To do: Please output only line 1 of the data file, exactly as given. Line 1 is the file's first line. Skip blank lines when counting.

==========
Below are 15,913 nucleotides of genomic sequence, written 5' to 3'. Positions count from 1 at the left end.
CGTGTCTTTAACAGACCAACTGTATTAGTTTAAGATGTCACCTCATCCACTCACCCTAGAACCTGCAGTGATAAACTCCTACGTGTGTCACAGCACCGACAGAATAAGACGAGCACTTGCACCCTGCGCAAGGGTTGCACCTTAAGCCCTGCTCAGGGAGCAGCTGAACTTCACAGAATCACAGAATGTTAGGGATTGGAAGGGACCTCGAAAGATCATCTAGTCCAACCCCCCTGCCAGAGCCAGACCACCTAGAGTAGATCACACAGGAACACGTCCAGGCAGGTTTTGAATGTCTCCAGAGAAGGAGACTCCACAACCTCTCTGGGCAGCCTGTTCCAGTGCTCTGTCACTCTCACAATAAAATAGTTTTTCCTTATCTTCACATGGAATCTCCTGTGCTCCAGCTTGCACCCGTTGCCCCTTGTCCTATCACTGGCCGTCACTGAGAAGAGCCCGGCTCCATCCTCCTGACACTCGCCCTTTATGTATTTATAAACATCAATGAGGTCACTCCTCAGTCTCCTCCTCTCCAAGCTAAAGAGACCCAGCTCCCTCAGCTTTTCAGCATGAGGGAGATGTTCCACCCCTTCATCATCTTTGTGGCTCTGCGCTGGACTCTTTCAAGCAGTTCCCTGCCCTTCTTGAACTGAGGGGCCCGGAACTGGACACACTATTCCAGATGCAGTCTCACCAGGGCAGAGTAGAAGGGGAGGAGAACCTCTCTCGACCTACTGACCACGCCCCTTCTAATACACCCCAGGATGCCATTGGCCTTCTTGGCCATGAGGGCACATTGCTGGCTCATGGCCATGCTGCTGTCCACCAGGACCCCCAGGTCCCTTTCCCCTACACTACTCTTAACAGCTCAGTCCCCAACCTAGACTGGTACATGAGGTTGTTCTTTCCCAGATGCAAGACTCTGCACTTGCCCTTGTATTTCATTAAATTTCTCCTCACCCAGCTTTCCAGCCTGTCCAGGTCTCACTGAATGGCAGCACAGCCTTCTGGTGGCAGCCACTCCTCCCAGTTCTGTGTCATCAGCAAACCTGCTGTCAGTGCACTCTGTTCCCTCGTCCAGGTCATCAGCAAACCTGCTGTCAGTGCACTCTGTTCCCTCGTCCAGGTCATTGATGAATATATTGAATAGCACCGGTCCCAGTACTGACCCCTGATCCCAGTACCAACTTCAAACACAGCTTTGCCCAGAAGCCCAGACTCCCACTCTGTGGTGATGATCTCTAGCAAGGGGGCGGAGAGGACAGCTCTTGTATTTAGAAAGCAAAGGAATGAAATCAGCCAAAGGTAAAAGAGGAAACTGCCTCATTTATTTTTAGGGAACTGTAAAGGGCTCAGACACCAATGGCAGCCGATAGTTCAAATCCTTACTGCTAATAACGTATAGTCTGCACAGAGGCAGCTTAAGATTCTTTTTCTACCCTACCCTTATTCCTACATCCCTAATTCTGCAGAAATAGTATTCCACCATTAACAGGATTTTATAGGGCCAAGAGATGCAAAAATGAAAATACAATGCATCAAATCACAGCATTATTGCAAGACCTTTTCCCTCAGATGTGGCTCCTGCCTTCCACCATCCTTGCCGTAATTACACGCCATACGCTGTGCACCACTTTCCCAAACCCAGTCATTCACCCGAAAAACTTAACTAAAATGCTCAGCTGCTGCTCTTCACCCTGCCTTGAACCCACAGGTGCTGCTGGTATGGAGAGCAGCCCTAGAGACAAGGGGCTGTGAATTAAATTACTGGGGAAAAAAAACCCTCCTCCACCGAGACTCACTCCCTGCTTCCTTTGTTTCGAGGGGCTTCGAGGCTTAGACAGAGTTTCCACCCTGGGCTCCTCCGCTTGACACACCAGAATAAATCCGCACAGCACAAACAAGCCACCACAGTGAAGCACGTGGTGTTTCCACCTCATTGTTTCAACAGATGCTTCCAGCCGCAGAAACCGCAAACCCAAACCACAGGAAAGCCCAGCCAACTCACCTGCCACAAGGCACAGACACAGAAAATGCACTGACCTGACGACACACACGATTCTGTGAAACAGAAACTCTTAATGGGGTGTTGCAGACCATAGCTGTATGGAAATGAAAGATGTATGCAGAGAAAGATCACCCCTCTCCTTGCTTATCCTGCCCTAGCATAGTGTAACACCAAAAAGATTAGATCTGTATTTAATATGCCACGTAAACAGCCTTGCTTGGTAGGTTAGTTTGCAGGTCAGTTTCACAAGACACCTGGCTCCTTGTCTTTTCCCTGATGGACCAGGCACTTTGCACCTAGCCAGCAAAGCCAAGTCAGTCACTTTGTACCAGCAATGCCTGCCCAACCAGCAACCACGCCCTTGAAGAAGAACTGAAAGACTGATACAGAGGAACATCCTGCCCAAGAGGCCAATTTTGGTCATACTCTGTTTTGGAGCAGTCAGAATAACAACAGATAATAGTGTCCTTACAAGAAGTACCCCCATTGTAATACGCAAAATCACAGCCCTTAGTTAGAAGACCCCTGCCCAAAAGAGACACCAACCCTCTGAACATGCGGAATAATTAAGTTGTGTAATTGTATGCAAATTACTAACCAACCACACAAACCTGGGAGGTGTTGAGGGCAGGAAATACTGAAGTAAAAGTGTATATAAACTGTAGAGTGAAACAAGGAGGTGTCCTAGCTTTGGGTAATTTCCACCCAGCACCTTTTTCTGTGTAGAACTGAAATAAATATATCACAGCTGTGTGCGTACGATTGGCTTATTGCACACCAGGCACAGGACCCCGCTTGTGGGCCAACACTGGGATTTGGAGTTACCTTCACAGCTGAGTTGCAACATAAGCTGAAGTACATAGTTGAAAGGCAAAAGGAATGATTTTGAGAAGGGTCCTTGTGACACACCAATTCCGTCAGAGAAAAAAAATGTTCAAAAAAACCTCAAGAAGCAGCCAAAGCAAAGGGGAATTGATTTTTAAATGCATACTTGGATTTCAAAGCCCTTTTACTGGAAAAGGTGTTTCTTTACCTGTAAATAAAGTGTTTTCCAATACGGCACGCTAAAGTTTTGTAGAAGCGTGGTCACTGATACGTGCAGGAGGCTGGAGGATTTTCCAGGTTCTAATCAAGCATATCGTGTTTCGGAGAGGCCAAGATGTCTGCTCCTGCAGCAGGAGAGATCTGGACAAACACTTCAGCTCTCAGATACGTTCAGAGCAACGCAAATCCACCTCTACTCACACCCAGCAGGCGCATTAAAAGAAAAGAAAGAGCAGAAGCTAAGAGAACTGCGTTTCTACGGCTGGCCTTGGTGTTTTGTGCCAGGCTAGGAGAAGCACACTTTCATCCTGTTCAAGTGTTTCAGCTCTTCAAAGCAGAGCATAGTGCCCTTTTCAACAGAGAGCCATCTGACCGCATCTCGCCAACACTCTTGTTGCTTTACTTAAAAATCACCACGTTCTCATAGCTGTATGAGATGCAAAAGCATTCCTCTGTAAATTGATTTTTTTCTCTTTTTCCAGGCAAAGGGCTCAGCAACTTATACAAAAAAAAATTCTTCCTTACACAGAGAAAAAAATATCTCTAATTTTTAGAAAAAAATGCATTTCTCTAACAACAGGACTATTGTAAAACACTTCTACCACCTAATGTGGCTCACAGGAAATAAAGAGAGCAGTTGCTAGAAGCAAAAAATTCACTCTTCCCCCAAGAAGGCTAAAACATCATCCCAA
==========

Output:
Below are 15,913 nucleotides of genomic sequence, written 5' to 3'. Positions count from 1 at the left end.